chuck the part into and out of the machine,” said Pfluger. The standard configuration of the EDBV3 includes a 24-station tool carousel system and 24 holder assemblies to fully tool up the machine. The tool carousel can also be exchanged as a pallet- ized magazine for extended hours of automated operation. Critical process issues address machining speed as well as
breakthrough detection. “As you drill through the outer skin and you break into a hollow cavity, you have to avoid machining the interior back wall of that cavity. That’s called back striking. If an adjacent cavity feature is machined, it will change the air flow and affect cooling effectiveness. Special machine genera- tor circuitry has been developed that can detect breakthough within one second or 0.040" [1 mm],” said Pfluger. EDM drilling on the EDBV3 is performed fully submerged under water for higher part quality, improved stability and up to 10 times faster processing speed compared with conven- tional technologies. To improve productivity, the EDBV3 uses a single-electrode processing approach, which avoids the high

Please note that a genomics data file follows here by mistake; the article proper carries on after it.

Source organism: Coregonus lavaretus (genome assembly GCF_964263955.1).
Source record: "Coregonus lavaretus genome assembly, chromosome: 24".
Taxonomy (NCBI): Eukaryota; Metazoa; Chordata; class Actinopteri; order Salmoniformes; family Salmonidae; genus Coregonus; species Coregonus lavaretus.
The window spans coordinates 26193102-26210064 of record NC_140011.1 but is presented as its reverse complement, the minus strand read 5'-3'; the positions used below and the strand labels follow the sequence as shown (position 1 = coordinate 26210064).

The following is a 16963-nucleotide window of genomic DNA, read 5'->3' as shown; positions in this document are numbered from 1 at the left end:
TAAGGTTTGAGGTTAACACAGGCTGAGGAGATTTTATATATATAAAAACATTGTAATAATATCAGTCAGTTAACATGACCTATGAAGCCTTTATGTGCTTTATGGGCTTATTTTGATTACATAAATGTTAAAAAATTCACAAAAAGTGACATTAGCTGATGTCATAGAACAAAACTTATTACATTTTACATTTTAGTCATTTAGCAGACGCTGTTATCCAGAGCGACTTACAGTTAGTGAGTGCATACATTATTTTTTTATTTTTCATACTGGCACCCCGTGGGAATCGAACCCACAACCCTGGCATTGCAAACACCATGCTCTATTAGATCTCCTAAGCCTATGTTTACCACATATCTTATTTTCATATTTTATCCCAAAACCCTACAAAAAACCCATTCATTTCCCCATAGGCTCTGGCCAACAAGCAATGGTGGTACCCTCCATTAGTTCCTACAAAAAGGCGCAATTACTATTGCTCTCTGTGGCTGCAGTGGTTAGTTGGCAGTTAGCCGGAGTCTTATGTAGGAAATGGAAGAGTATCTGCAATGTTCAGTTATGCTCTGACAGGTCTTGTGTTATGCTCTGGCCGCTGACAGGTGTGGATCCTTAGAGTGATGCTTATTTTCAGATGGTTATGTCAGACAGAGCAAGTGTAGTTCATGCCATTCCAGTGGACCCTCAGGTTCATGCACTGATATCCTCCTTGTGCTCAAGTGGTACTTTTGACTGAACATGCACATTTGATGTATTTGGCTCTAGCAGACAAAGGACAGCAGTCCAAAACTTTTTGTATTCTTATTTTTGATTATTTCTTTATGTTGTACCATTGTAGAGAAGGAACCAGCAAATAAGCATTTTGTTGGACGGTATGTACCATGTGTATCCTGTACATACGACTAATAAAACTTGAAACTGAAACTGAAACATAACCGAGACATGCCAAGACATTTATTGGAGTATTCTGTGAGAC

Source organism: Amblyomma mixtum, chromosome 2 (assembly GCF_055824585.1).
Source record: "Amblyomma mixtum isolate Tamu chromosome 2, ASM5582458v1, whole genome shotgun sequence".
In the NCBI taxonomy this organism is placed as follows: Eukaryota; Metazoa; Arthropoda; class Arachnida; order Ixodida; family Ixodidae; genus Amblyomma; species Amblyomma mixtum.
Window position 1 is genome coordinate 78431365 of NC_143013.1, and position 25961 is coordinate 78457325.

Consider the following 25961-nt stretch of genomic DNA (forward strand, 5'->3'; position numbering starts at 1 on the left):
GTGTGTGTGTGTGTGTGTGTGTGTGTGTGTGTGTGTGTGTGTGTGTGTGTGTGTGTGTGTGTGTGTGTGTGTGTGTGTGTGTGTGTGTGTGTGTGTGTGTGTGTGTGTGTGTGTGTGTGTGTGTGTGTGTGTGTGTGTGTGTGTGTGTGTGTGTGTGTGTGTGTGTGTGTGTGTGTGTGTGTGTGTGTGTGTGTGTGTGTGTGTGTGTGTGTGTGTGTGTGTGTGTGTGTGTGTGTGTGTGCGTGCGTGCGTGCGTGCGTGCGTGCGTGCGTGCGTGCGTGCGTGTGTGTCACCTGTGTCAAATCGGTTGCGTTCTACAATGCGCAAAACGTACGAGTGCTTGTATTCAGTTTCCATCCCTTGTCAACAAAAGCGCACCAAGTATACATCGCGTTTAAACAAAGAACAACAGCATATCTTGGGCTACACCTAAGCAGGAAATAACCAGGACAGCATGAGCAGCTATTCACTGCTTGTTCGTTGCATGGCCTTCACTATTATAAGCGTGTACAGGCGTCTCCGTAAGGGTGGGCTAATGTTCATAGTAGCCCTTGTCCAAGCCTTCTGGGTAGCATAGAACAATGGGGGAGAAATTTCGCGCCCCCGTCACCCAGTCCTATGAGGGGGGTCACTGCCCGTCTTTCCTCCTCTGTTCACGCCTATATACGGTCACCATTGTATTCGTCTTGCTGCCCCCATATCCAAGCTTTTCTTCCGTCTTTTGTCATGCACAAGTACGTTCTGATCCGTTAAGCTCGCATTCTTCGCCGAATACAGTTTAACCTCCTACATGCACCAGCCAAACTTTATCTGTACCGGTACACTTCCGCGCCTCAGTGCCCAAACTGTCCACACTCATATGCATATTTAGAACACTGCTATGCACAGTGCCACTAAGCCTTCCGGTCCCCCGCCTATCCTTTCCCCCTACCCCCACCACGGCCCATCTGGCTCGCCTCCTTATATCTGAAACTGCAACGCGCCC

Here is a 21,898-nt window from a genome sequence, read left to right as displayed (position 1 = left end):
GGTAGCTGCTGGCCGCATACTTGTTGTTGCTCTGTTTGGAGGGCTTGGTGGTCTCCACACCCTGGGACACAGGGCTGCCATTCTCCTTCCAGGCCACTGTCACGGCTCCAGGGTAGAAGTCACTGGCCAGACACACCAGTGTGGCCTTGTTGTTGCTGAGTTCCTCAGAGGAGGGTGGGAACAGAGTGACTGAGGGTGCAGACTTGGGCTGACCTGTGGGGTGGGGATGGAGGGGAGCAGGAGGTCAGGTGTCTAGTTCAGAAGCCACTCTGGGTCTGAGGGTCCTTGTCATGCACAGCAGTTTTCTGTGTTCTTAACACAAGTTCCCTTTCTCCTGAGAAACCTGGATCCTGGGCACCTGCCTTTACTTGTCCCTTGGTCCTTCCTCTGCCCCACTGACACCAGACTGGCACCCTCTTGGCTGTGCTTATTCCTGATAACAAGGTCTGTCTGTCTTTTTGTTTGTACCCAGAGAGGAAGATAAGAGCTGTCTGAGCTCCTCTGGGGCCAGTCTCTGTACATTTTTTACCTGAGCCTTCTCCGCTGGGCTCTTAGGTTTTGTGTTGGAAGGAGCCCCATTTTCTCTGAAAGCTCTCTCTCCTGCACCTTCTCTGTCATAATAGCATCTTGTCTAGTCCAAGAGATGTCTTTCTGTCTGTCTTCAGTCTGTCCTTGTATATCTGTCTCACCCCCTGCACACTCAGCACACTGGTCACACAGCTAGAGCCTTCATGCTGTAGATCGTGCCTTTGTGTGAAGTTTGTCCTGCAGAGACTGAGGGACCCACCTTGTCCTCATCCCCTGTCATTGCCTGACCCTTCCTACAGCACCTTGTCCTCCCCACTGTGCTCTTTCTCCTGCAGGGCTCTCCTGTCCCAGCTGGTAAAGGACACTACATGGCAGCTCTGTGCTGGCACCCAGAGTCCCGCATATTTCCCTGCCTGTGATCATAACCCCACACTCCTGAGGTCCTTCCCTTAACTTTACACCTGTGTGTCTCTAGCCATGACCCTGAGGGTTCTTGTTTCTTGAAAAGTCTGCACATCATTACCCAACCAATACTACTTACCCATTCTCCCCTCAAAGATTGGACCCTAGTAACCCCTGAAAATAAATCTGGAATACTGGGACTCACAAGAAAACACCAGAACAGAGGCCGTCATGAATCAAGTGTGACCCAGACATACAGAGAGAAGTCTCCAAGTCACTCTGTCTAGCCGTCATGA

cost of custom multi-electrode holders and standardizes the tool holders with a flexible and cost-efficient system. For untended burning of varying cooling hole diameters, the EDBV3 features a combined automatic tool change (ATC) and automatic guide change (AGC) system. The patented electrode toolholders combine the electrode holder and die guide together into a common assembly, providing ATC and AGC exchanges in 30 seconds. In addition, changing to a dif- ferent brass electrode diameter is simplified. Makino developed the EDBV3 fast hole drill EDM for pro- duction drilling of critical cooling air holes and shaped diffuser holes in blade and vane segments.
Machining Choices for Other Components
Capacity for machining structural titanium and related components has also expanded the investment in advanced machining technology. Aerospace Dynamics International Inc. (Valencia, CA), increased its titanium machining capacity